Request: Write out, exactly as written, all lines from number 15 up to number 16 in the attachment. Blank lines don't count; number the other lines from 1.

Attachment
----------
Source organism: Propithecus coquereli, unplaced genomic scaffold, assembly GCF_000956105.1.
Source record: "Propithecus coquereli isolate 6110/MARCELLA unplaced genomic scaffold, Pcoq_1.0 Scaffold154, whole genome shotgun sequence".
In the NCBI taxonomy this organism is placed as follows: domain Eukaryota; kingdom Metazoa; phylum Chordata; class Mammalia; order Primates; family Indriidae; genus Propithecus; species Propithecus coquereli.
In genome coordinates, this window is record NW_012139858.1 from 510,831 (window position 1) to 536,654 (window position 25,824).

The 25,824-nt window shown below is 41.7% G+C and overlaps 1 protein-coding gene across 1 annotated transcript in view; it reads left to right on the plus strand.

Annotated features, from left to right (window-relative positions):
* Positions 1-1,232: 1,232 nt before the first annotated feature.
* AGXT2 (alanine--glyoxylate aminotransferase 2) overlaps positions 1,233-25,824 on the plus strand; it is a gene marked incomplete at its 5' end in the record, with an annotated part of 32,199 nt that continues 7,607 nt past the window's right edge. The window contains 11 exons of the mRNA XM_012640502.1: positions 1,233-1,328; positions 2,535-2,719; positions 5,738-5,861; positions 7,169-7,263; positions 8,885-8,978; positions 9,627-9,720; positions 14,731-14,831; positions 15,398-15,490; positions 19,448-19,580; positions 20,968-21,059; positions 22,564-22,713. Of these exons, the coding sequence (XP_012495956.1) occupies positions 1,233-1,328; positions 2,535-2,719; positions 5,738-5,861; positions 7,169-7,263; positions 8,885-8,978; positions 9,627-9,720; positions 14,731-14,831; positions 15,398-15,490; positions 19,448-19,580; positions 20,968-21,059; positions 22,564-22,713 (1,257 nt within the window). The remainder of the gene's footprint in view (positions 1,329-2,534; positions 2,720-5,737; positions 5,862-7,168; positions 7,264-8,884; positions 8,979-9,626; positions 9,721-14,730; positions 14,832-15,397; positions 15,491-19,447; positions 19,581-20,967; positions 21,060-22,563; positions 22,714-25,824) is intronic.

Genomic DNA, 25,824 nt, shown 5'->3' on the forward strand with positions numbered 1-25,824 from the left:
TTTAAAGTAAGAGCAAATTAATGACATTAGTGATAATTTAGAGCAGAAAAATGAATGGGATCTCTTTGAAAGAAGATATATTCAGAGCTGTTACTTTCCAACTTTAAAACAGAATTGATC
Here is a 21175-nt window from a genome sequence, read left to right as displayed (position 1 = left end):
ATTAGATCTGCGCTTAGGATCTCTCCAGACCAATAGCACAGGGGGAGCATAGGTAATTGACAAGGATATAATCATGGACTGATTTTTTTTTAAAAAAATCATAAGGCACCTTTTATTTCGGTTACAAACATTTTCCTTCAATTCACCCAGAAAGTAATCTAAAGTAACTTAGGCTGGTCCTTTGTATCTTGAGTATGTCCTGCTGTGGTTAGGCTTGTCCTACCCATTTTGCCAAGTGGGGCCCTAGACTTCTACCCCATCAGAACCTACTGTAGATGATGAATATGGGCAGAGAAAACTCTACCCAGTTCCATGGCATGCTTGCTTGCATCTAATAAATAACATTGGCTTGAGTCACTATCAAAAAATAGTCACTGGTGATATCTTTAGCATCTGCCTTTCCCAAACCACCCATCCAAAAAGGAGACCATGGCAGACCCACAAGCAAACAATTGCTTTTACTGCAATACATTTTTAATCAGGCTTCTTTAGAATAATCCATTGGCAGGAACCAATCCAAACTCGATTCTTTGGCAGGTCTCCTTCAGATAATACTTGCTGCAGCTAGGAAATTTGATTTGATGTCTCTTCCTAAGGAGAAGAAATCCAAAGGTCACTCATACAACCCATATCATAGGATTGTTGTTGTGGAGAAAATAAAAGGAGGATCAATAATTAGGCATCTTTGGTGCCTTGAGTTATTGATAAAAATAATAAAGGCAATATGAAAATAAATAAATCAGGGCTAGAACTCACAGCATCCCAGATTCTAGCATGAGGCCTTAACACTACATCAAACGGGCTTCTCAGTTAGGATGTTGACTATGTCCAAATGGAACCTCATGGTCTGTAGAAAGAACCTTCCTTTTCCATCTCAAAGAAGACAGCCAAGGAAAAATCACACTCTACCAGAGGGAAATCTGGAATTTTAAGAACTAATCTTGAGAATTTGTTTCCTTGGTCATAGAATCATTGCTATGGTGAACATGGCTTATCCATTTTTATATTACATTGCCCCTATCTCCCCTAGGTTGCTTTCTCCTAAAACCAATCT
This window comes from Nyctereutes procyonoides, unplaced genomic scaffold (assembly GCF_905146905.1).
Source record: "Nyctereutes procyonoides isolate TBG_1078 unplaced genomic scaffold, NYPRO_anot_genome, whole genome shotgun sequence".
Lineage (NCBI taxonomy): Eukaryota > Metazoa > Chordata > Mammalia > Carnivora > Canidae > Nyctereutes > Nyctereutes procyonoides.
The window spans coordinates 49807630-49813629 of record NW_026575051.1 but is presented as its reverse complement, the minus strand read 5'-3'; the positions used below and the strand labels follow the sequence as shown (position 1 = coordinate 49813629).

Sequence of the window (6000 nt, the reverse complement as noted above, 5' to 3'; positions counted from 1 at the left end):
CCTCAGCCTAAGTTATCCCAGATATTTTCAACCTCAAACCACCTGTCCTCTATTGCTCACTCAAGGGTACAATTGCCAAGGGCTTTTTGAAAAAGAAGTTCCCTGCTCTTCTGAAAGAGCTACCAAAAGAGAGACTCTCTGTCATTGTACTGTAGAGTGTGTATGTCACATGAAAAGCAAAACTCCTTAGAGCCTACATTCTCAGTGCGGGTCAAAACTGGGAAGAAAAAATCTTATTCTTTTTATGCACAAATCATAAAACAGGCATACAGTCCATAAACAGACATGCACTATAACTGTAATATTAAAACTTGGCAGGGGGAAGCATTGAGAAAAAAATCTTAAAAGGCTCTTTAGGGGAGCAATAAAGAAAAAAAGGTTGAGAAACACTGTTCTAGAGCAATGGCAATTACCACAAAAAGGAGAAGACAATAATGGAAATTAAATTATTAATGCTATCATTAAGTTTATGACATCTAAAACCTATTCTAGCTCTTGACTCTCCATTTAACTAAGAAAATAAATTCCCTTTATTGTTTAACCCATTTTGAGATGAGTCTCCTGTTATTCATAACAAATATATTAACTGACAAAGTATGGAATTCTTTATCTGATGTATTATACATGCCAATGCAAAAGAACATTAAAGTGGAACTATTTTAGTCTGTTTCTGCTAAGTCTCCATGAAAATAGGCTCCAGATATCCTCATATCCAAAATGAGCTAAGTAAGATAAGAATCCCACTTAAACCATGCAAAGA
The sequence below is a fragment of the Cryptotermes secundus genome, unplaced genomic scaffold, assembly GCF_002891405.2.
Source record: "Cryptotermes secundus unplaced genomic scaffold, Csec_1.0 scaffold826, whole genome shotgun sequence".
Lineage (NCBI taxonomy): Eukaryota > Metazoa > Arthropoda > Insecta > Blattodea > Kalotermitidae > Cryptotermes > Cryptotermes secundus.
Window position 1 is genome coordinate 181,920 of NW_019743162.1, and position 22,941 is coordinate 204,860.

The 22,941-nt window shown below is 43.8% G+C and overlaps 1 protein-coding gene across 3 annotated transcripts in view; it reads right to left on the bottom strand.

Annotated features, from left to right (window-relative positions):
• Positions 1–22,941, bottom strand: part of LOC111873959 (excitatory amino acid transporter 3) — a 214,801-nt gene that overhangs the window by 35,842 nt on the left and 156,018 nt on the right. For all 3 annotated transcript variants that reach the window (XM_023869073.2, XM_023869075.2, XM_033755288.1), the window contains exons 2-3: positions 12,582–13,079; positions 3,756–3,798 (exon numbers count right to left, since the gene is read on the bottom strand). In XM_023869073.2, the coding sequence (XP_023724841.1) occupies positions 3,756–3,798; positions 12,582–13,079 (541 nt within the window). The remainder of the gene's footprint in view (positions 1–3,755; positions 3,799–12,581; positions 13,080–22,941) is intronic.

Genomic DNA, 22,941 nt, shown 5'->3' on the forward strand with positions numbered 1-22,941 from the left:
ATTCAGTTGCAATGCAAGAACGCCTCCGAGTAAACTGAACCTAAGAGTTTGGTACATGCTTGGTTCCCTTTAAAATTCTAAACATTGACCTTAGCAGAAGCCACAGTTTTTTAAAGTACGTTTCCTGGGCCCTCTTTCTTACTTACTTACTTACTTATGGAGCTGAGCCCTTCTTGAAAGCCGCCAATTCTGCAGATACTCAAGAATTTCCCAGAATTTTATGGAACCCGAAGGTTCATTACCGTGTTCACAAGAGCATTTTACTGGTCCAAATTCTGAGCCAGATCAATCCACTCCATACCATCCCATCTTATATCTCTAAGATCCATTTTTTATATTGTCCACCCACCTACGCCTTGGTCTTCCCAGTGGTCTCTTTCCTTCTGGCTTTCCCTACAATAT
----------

Lineage (NCBI taxonomy): Eukaryota > Metazoa > Chordata > Mammalia > Carnivora > Canidae > Nyctereutes > Nyctereutes procyonoides.
The window spans coordinates 49807630-49813629 of record NW_026575051.1 but is presented as its reverse complement, the minus strand read 5'-3'; the positions used below and the strand labels follow the sequence as shown (position 1 = coordinate 49813629).